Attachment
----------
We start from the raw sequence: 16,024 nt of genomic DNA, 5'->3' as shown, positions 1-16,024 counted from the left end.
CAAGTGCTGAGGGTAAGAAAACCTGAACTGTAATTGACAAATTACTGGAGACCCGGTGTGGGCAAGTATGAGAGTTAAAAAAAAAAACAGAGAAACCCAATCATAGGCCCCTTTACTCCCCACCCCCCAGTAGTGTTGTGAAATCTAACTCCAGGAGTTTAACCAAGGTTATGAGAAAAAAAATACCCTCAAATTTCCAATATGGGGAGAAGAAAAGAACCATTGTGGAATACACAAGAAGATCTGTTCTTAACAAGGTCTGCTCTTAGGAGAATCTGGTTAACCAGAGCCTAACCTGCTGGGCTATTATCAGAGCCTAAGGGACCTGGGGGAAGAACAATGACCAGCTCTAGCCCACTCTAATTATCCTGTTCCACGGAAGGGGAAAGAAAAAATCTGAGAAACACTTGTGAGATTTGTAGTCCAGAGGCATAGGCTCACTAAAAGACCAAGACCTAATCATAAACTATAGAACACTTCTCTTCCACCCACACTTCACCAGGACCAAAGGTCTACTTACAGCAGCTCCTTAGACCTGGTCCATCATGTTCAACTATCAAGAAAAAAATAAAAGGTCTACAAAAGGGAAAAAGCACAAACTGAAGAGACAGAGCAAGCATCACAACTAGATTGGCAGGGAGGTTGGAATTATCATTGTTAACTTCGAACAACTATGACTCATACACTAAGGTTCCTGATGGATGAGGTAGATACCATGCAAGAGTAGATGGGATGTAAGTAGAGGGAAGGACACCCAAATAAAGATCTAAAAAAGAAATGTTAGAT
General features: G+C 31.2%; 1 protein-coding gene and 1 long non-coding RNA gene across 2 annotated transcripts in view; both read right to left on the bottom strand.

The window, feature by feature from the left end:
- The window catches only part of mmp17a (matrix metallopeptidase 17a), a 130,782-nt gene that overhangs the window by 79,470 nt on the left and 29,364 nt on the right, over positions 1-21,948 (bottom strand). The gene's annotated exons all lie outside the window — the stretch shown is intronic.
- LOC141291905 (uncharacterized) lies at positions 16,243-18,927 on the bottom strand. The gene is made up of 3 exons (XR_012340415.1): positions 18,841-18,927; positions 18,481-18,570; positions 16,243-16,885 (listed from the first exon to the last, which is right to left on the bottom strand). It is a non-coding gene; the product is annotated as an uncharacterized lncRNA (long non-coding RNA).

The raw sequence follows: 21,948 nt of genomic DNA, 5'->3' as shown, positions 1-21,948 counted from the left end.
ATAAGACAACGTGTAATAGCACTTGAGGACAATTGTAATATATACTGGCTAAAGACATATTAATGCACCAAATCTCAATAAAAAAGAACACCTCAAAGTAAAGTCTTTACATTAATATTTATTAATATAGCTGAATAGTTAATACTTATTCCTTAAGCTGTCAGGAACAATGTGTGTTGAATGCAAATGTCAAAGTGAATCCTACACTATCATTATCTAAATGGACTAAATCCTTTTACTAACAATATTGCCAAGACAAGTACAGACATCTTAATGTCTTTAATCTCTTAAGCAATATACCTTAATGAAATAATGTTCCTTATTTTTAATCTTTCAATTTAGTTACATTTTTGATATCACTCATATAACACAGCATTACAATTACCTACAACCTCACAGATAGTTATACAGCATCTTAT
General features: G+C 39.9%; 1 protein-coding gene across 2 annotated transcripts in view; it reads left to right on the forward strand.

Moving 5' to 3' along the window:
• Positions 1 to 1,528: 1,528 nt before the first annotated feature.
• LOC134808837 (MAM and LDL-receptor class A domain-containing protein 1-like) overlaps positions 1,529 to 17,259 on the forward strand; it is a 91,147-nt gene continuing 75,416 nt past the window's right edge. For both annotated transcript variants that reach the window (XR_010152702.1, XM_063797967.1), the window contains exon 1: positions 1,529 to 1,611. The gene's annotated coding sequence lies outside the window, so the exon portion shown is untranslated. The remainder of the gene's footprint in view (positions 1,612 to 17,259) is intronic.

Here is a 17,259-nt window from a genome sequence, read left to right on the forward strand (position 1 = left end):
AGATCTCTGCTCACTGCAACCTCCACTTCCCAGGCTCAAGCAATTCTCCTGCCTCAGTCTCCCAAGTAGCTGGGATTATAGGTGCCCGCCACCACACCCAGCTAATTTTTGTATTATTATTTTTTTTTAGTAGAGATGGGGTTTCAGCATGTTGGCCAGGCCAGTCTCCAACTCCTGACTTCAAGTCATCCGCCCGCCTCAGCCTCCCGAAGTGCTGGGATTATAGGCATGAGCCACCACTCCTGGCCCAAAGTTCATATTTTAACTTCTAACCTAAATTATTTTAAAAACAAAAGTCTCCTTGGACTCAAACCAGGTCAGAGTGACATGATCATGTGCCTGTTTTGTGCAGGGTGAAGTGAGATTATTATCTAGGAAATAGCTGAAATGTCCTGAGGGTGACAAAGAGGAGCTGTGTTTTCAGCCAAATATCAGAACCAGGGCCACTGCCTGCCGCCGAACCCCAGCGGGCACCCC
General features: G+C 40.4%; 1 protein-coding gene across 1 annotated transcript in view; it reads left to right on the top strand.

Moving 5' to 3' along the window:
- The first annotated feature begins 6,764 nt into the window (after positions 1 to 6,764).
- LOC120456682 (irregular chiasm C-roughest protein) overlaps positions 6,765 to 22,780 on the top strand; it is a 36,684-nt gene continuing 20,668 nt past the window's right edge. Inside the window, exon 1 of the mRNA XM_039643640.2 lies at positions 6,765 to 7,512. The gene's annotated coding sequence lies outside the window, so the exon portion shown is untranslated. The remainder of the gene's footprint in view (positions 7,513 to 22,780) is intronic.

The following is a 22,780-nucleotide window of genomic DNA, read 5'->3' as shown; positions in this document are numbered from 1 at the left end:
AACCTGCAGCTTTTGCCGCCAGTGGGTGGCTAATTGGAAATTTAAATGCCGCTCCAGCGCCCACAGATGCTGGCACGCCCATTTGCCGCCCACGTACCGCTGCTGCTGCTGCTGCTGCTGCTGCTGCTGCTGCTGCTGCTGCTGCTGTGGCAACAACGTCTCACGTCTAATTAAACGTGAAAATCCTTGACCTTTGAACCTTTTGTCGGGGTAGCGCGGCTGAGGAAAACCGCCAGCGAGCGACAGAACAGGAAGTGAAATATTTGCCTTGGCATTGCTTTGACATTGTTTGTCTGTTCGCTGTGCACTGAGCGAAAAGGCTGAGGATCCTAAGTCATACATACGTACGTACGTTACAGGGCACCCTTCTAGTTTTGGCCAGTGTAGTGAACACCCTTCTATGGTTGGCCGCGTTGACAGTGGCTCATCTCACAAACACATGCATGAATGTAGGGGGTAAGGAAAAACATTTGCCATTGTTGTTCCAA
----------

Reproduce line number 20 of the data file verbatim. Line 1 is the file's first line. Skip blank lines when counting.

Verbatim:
AACCTGCAGCTTTTGCCGCCAGTGGGTGGCTAATTGGAAATTTAAATGCCGCTCCAGCGCCCACAGATGCTGGCACGCCCATTTGCCGCCCACGTACCGCTGCTGCTGCTGCTGCTGCTGCTGCTGCTGCTGCTGCTGCTGCTGCTGTGGCAACAACGTCTCACGTCTAATTAAACGTGAAAATCCTTGACCTTTGAACCTTTTGTCGGGGTAGCGCGGCTGAGGAAAACCGCCAGCGAGCGACAGAACAGGAAGTGAAATATTTGCCTTGGCATTGCTTTGACATTGTTTGTCTGTTCGCTGTGCACTGAGCGAAAAGGCTGAGGATCCTAAGTCATACATACGTACGTACGTTACAGGGCACCCTTCTAGTTTTGGCCAGTGTAGTGAACACCCTTCTATGGTTGGCCGCGTTGACAGTGGCTCATCTCACAAACACATGCATGAATGTAGGGGGTAAGGAAAAACATTTGCCATTGTTGTTCCAA